Recently, I was a guest on a radio program and the host opened the interview by citing a University of Connecticut alumni publication marketing the Nathan Hale Inn, a hotel on the UCONN campus in Storrs, CT that offers a venue for corporate conferences, weddings and other events. The host wanted my reaction to this form of unfair government competition, namely whether a state-run, taxpayer supported public university, or a private, not-for-profit, tax exempt post-secondary school, academic institutions are venturing far from their core missions to engage in activities that unfairly compete with private, for-profit businesses, especially small businesses.
The Nathan Hale Inn, for example, competes with the Marriott, a bed and breakfast and the nearby catering hall. What makes the Inn different is its affiliation with the university, its tax-free status, and its access to taxpayer funds – all considerable competitive advantages over local businesses.
The UCONN example is not an isolated incident.
Towson University, a Maryland state University in the Baltimore suburbs, recently purchased air time on Washington, DC radio stations advertising a nursery school program for children 2, 3, and 4 years of age and a summer camp programs for pre-teens. Elon University in North Carolina has started Live Oak Communications, a communications agency that provides public relations, advertising, special event marketing, viral marketing, media relations, website development, video creation and graphic design services for businesses and not-for-profit organizations in the North Carolina region. The University of Houston operates the National Center for Airborne Laser Mapping (NCALM), mapping services utilizing aircraft equipped with Light Detection And Ranging (LIDAR), a technology commercialized by NASA in the 1990s. Towson also runs a mapping program that has purchased television ads touting a software system that is otherwise commercially available.
Thousands of commercial programs are being run by state and private non-profit universities, engaging in unfair competition with for-profit companies, including small businesses. The programs offer little education for students or research for science. Rather, tuition, endowments, or state and Federal funds are used to operate business units inside institutions of higher learning. With 2011 tuition at America’s 4-year colleges and universities, both public and private, rising approximately 5 percent in the past year, according to the College Board, schools can little afford the risk of operating enterprises that have little nexus to their core academic mission.
University engagement in commercial activities could be called the “Gatorade Syndrome”. Ever since professors at the University of Florida invented the popular sports drink to hydrate football players practicing in the heat, academicians have been trying to find the next big discovery. Most simply consume tax dollars, divert scarce resources including tuition, and fail to turn profits. These university-sponsored enterprises have cost their schools millions, exacerbating an unaffordable tuition system that has made a college education a financial burden, if not impossibility, for most students and their parents.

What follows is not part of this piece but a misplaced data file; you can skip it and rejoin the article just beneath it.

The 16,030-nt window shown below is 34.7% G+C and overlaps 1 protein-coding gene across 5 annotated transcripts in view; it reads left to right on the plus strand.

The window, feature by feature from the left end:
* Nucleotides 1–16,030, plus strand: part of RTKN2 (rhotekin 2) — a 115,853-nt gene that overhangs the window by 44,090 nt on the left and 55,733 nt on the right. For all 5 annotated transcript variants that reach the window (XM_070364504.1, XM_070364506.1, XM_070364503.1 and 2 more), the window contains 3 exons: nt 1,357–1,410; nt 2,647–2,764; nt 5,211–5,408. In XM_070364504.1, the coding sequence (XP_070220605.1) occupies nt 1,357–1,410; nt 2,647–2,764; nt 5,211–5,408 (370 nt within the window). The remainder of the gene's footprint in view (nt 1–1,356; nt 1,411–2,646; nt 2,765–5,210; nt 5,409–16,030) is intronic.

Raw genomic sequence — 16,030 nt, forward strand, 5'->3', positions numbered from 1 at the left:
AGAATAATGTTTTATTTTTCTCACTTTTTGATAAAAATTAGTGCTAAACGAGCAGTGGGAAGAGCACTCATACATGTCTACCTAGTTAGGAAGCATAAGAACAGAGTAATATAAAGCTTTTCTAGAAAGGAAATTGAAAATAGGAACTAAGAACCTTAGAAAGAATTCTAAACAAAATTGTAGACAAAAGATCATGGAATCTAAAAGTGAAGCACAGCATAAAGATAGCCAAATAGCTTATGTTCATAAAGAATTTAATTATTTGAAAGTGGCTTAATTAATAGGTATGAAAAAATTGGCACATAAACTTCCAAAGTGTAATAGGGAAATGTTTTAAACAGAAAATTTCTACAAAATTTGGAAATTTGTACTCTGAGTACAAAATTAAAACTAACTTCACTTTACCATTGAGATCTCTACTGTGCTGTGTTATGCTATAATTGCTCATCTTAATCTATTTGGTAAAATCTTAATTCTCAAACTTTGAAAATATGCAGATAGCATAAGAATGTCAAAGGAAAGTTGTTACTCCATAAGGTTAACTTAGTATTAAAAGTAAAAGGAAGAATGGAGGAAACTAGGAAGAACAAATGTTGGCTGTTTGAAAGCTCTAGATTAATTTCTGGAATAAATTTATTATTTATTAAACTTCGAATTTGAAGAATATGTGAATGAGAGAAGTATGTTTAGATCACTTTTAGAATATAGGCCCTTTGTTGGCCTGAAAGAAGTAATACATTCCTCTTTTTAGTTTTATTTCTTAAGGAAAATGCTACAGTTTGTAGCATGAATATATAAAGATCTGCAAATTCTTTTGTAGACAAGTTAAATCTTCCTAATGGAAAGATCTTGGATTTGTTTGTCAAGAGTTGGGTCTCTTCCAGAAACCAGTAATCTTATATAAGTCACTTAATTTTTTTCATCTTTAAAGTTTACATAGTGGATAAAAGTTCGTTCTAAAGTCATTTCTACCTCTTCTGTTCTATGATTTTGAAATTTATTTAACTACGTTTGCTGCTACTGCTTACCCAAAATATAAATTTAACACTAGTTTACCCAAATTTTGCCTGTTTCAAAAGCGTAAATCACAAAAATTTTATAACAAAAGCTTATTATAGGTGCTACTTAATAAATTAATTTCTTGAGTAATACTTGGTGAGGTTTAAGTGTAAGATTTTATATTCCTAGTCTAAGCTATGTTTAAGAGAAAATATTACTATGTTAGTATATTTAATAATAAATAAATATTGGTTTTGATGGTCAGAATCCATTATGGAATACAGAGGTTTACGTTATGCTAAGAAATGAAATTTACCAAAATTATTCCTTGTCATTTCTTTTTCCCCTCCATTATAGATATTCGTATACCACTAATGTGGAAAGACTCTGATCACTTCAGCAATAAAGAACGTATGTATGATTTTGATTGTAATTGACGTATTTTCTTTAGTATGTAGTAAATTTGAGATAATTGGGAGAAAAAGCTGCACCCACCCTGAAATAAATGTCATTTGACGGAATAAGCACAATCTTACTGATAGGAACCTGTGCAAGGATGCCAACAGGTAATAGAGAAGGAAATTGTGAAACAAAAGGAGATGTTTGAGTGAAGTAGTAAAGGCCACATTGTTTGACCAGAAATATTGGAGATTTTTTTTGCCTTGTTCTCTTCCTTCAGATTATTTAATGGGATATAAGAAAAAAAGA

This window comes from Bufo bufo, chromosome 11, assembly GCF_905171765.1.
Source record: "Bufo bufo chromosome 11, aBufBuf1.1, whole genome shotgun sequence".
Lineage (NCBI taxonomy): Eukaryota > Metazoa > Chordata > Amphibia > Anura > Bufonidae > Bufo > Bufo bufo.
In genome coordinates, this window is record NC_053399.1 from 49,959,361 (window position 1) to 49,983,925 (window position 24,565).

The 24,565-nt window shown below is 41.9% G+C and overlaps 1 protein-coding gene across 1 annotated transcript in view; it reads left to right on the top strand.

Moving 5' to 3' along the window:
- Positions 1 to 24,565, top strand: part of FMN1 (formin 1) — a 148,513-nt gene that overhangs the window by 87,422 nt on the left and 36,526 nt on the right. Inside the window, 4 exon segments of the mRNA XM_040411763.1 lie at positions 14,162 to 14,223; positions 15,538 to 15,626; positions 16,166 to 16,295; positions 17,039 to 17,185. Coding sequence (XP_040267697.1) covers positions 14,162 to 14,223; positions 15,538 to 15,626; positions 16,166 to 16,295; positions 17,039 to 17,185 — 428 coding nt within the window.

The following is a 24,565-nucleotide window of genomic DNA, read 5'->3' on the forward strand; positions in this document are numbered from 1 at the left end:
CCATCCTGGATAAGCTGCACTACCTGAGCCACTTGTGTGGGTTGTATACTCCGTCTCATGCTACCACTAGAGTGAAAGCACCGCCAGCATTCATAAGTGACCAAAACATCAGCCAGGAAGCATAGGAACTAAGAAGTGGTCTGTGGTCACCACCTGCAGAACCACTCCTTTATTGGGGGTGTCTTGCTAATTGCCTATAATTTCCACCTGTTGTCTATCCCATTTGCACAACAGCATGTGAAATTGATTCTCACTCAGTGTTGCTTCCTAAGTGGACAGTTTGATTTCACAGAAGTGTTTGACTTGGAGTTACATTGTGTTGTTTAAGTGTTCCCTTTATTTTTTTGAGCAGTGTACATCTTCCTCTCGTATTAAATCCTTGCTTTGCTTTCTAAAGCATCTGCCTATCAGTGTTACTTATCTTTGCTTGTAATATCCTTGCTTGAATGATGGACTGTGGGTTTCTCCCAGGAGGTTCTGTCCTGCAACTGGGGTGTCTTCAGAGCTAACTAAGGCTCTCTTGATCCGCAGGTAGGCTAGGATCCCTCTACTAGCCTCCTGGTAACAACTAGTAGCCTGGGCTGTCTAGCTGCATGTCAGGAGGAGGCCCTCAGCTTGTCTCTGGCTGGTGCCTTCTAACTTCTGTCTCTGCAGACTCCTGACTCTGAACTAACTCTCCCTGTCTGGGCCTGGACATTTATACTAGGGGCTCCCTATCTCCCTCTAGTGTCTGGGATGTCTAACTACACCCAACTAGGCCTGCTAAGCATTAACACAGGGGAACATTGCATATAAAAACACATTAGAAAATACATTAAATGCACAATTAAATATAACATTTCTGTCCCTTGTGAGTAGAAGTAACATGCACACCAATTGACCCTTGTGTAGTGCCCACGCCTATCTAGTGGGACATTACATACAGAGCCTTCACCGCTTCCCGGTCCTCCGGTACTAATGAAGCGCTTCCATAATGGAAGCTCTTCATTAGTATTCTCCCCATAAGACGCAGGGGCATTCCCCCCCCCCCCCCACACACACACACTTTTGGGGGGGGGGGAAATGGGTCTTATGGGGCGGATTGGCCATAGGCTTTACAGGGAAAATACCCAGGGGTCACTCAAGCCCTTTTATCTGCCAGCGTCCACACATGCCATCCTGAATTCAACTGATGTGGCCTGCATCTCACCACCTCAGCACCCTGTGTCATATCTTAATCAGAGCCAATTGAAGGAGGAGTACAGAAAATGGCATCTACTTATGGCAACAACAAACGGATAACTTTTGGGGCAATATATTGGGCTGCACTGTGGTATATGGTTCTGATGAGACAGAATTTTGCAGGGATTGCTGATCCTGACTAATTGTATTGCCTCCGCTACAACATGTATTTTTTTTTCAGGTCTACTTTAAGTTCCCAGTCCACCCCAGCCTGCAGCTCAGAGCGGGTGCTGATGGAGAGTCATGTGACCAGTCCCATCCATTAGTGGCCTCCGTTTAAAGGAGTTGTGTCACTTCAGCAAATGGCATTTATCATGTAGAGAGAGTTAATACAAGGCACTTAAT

Some states, and individual schools, have begun to tackle the issue. Colorado Revised Statute Title 24, Article 113 regulates competition by State agencies, including institutions of higher education, with private enterprise. The Colorado Commission on Higher Education, the State Board of Agriculture and the University are, by law, required to develop and implement procedures for reviewing unfair competition complaints from privately-owned businesses. Arizona State University has promulgated policy # 1-105, regulating competition with private enterprise.
American academia should get back to its roots – teaching students. Spending tax dollars, tuition income, or endowment funds on what amount to risky get-rich-quick schemes has no place in universities. Professors spending other people’s money, rather than joining the private sector as entrepreneurs with private capital, is not wise, appropriate or sustainable.
Internships, work-study programs, and other on-the-job training activities that partner with business can supplement classroom instruction and provide students the practical experience necessary for today’s workforce. Universities should be cooperators, not competitors, to private enterprise.
With the Higher Education Act set to expire, a Congress facing a $14 trillion national debt and a $1.4 trillion annual deficit should take a hard look at how Federally-supported colleges and universities are venturing into non-core lines of business that compete with and duplicate the for-profit business sector.
John Palatiello president of the firm of John M. Palatiello & Associates, Inc., a public affairs consulting firm located in Reston, Virginia, providing association management and public affairs services to firms and organizations. He has been Executive Director of MAPPS, a national association of private geospatial firms since 1987, and is President of the Business Coalition for Fair Competition, a coalition of firms, organizations and individuals fighting unfair government-sponsored competition with private enterprise.